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A photo of a stack books.

My last post was in June, promising another one “later this week”…. So, here’s a short post on how I’ve integrated some of the genre-thinking across other “recent” posts into my classes this semester.

In my first-year course on Rhetoric and Writing, I’ve had my students consider how genres don’t just give options for the types of messages or structures involved in producing particular “kinds” of texts. They also provide tropes for representing communities and individuals in popular media. This is nothing new in genre studies and has been discussed both thoroughly in scholarship as well as elsewhere on this blog.

My first-year students, understandably not completely up to date on academic genre theory (that’s a joke), were impressively able to understand the idea. We talked about ways that the ways that genres, being rhetorical, both inform and are informed by the expectations of their audiences and fanbases. These expectatons can, at times, inflect genres and their tropes with harmful representations of and assumptions about identities and communities. We also talked about the ways genres can be repurposed to make them more inclusive of a diverse array of human experience.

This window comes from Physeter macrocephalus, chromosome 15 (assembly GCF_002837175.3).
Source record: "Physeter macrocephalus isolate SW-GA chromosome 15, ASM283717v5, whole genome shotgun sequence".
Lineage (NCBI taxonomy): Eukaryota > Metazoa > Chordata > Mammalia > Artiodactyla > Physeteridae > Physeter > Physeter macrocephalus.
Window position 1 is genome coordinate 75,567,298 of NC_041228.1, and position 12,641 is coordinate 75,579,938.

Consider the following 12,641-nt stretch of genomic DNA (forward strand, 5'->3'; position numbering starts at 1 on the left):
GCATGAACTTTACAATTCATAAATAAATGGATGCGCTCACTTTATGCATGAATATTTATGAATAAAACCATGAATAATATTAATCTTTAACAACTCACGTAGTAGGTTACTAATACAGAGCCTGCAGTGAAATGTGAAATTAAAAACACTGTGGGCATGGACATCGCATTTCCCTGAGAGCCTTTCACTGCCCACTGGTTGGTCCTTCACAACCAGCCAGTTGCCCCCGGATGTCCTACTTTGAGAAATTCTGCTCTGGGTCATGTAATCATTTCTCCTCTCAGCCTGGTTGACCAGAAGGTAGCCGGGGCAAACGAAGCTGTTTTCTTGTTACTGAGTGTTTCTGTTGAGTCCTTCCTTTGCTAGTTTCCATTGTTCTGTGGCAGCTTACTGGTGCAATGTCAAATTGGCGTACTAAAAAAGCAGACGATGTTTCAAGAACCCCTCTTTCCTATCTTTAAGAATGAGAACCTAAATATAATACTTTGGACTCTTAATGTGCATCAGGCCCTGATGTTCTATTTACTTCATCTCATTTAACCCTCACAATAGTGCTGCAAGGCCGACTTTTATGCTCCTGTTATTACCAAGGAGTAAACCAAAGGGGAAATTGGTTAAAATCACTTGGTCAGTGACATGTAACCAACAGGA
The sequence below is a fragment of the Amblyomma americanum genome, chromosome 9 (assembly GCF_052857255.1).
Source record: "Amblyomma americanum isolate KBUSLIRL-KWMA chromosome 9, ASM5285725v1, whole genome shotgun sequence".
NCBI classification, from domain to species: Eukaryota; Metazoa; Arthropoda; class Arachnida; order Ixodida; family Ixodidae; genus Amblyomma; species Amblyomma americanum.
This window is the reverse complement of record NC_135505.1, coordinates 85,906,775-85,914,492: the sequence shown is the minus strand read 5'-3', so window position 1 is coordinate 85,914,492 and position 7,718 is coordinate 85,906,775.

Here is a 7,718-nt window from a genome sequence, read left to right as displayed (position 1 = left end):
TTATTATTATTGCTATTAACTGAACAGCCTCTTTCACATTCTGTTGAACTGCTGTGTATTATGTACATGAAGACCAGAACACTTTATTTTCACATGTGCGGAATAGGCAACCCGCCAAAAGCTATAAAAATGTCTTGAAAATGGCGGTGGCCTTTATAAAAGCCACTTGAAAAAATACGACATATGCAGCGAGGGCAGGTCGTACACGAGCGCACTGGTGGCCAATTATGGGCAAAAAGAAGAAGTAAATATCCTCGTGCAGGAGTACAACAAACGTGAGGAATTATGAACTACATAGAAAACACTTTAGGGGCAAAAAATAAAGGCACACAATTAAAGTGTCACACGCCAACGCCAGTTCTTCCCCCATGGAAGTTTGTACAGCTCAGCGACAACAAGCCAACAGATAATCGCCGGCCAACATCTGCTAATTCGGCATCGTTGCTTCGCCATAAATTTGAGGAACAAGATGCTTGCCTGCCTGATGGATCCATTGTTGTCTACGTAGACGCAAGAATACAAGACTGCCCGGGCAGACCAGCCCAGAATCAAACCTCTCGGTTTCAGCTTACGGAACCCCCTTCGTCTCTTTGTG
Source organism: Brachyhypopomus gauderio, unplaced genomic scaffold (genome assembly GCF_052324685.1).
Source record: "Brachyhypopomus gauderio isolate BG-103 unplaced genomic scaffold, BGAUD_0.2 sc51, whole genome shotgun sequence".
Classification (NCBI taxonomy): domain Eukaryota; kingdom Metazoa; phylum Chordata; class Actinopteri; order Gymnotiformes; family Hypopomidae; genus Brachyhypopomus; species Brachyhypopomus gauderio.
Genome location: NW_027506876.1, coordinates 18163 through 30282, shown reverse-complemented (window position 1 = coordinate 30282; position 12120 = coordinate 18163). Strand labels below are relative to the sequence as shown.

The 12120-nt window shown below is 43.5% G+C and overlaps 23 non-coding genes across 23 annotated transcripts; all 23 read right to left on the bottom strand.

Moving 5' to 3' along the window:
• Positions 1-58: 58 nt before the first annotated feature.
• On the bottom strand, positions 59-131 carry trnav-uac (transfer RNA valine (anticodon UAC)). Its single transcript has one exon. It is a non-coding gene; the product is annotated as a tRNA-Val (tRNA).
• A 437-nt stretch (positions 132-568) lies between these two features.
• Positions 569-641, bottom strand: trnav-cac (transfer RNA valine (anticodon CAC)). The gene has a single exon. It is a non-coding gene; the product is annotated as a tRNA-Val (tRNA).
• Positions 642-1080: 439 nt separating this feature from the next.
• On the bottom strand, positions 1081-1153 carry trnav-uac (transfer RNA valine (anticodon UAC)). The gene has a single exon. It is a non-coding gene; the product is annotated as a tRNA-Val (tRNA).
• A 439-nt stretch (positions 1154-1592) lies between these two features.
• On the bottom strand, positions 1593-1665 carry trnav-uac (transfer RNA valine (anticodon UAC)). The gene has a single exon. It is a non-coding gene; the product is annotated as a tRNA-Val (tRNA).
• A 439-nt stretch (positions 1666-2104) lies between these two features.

Students immediately drew connections to recent, racist outrages related to the more diverse casting of the new Lord of the Rings and Game of Thrones shows. (I do not know what they are called; I do not watch them.) They were also able to independently pick out tropes of other genres that are worth noticing and being critical of, such as the way mental illness is represented in horror.

In all honesty, I took a chance with the level of genre theory I asked students to engage with, but the risk was largely successful. Genre remains an engaging intellectual topic.

More soon. (Hopefully.)